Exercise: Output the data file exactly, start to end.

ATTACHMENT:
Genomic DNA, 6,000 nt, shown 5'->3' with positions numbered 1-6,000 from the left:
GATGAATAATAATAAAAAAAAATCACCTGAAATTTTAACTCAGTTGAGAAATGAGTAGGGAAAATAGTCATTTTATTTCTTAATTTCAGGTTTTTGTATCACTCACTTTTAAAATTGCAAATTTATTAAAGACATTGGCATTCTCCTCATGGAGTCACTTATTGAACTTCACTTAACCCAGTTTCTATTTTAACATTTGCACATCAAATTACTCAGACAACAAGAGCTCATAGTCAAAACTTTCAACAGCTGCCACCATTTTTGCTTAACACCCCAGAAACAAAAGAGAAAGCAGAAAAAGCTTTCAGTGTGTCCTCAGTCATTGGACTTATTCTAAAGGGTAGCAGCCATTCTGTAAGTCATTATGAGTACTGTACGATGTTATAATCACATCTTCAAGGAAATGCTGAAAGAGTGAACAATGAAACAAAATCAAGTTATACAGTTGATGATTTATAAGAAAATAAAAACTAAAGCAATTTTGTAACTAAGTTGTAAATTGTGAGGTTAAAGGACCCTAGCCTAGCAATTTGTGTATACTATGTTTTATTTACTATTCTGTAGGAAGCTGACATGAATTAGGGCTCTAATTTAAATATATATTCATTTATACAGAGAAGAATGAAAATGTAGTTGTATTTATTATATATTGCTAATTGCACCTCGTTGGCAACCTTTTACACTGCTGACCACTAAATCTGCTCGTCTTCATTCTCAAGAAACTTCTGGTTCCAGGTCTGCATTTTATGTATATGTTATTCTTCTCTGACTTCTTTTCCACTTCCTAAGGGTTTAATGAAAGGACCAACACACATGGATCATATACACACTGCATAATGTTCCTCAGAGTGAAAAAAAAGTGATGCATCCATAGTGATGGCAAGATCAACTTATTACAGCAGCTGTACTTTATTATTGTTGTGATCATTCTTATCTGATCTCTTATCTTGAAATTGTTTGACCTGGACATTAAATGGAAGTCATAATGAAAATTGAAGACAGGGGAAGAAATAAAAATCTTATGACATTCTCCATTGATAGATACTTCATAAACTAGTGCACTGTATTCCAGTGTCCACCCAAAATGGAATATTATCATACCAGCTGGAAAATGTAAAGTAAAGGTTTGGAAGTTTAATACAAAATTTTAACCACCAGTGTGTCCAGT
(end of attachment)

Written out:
Genomic DNA, 6,000 nt, shown 5'->3' with positions numbered 1-6,000 from the left:
GATGAATAATAATAAAAAAAAATCACCTGAAATTTTAACTCAGTTGAGAAATGAGTAGGGAAAATAGTCATTTTATTTCTTAATTTCAGGTTTTTGTATCACTCACTTTTAAAATTGCAAATTTATTAAAGACATTGGCATTCTCCTCATGGAGTCACTTATTGAACTTCACTTAACCCAGTTTCTATTTTAACATTTGCACATCAAATTACTCAGACAACAAGAGCTCATAGTCAAAACTTTCAACAGCTGCCACCATTTTTGCTTAACACCCCAGAAACAAAAGAGAAAGCAGAAAAAGCTTTCAGTGTGTCCTCAGTCATTGGACTTATTCTAAAGGGTAGCAGCCATTCTGTAAGTCATTATGAGTACTGTACGATGTTATAATCACATCTTCAAGGAAATGCTGAAAGAGTGAACAATGAAACAAAATCAAGTTATACAGTTGATGATTTATAAGAAAATAAAAACTAAAGCAATTTTGTAACTAAGTTGTAAATTGTGAGGTTAAAGGACCCTAGCCTAGCAATTTGTGTATACTATGTTTTATTTACTATTCTGTAGGAAGCTGACATGAATTAGGGCTCTAATTTAAATATATATTCATTTATACAGAGAAGAATGAAAATGTAGTTGTATTTATTATATATTGCTAATTGCACCTCGTTGGCAACCTTTTACACTGCTGACCACTAAATCTGCTCGTCTTCATTCTCAAGAAACTTCTGGTTCCAGGTCTGCATTTTATGTATATGTTATTCTTCTCTGACTTCTTTTCCACTTCCTAAGGGTTTAATGAAAGGACCAACACACATGGATCATATACACACTGCATAATGTTCCTCAGAGTGAAAAAAAAGTGATGCATCCATAGTGATGGCAAGATCAACTTATTACAGCAGCTGTACTTTATTATTGTTGTGATCATTCTTATCTGATCTCTTATCTTGAAATTGTTTGACCTGGACATTAAATGGAAGTCATAATGAAAATTGAAGACAGGGGAAGAAATAAAAATCTTATGACATTCTCCATTGATAGATACTTCATAAACTAGTGCACTGTATTCCAGTGTCCACCCAAAATGGAATATTATCATACCAGCTGGAAAATGTAAAGTAAAGGTTTGGAAGTTTAATACAAAATTTTAACCACCAGTGTGTCCAGT